Starring: Al Pacino, Andy Garcia, Diane Keaton
Director: Francis Ford Coppola
Running Time: 162 mins
The Godfather Part III is an American film and the final instalment in The Godfather trilogy. In 1979, following the success of his crime empire, Michael Corleone sets about turning the family into a legitimate organisation and repenting his sins, however the ambitions of up and coming mobsters below him become obstacles to his efforts.
Right, most importantly, this is not a bad film. It’s still got some good tension, interesting characters and continues the Corleone saga pretty well. However, it in no way embodies the brilliance of the first two films, whose tension and gritty violence made them simply stunning pictures to watch.
Firstly, let’s look at this as a stand-alone film. The performances are excellent all round, particularly by Al Pacino, Diane Keaton, Sofia Coppola and Andy Garcia, whilst the story is very dramatic and heavy-going, and at some of the crunch points, can be extremely exciting to watch.
The best part of this film as a whole is the final half hour-long climax, which is exhilaratingly fast-paced, hugely dramatic and massively tense to watch, and is by far one of the most exciting climaxes to a film you will ever see, helped even more so by the fact that it concludes such an important saga in a fitting way.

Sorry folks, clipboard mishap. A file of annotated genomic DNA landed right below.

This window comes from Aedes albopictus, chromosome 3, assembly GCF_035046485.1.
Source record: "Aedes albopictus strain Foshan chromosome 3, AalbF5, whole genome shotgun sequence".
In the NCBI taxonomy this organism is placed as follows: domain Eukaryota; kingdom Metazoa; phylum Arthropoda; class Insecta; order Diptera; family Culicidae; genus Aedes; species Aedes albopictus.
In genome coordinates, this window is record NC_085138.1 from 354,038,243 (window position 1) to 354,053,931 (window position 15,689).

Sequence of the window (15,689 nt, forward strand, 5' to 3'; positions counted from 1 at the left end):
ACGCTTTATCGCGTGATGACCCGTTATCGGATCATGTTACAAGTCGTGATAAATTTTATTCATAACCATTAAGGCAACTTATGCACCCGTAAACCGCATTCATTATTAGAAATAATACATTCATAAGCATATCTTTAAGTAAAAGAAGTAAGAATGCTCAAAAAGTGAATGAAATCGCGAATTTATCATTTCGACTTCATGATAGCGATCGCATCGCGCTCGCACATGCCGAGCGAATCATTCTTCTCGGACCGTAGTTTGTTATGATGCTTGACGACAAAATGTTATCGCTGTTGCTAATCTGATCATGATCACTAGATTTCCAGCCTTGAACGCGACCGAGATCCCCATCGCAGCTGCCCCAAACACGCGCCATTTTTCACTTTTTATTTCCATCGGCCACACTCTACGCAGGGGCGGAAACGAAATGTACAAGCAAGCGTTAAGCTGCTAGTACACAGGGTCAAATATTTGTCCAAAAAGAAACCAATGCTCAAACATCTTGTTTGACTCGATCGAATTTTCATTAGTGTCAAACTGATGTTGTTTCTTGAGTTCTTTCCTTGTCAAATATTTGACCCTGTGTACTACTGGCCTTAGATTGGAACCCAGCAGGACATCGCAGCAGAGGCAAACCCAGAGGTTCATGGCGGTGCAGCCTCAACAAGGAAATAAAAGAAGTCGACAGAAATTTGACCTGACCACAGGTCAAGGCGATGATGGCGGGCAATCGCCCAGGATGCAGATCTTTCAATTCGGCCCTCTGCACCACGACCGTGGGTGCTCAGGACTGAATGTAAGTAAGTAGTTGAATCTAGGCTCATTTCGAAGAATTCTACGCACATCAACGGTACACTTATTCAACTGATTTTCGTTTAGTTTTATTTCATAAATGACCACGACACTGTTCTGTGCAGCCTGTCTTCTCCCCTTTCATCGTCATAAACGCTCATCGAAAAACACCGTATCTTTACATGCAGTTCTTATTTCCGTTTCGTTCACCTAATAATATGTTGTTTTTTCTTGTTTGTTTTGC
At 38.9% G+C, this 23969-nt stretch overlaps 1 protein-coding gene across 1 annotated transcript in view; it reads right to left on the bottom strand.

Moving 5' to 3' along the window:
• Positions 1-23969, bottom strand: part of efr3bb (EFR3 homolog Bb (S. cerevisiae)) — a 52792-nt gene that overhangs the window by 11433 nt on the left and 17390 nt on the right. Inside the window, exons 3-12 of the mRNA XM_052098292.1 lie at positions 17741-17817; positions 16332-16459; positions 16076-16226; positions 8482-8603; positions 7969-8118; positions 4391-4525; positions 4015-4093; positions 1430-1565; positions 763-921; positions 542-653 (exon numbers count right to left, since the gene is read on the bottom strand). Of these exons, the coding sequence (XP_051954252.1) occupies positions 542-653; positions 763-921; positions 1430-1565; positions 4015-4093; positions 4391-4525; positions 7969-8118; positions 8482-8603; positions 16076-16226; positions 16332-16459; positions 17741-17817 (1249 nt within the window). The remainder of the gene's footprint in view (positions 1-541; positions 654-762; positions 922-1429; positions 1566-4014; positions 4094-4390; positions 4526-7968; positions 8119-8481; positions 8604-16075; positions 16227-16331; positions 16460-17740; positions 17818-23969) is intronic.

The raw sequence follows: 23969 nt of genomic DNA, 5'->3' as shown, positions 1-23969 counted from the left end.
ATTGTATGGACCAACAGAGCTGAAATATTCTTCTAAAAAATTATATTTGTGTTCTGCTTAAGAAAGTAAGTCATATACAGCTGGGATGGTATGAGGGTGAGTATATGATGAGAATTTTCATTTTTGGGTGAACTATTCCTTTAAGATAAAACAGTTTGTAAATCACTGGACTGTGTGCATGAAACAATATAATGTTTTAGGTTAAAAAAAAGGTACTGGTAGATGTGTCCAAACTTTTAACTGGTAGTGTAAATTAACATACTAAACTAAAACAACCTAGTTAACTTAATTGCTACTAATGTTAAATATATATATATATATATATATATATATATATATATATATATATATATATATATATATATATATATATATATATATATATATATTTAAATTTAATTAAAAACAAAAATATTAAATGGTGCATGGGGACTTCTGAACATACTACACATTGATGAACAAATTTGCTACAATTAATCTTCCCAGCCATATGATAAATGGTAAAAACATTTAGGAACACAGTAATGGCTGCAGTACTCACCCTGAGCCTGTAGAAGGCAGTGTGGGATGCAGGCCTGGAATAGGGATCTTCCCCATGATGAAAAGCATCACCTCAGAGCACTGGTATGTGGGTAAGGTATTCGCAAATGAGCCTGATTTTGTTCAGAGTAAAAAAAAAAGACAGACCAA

However, it’s sadly only the final half an hour that really concludes the saga in a fitting way. The first two hours of this film, however, cannot live up to the previous two at all.
That’s mainly down to the fact that the story is simply not as gritty as the first two. With the ambition of genuinely going legitimate, coupled with looking after his now grown-up kids, Michael Corleone is no longer the petrifying crime syndicate that he was in Part II, and he is, in effect, actually quite nice.
In fact, too much of this film is ‘nice’. Sure, there’s still a lot of underhand deals going on, and betrayals and rivalries continue on from before, however it’s just not a violent enough film. It takes over an hour for the first proper violence to happen, and even then, it’s not done in the elegant way that the previous films handled it, nor is it ever done again further on into this film.
What’s more is that there’s far too much emphasis on the personal lives of the characters. This is by far the most character-interested of the Godfather films, and whilst the first two had some amazing anti-heroes and villains, here, we see lengthy conversations about the real feelings of characters.
Firstly, for some characters, that’s not particularly interesting to see, and the only excitement that you really get is when there is some violence or proper gangster action. Secondly, it makes some of the previously scarier characters, like Michael Corleone, a lot less so. Of course, they’re further humanised, but they’re just not the outstanding characters that we were once so thrilled by, and are instead boring, normal, emotional people.
Overall, this gets a 7.7, because it’s got a lot of positives that make it an interesting film that you can watch and be entertained by. However, in comparison to the cinematic classics before it, this doesn’t stand a chance.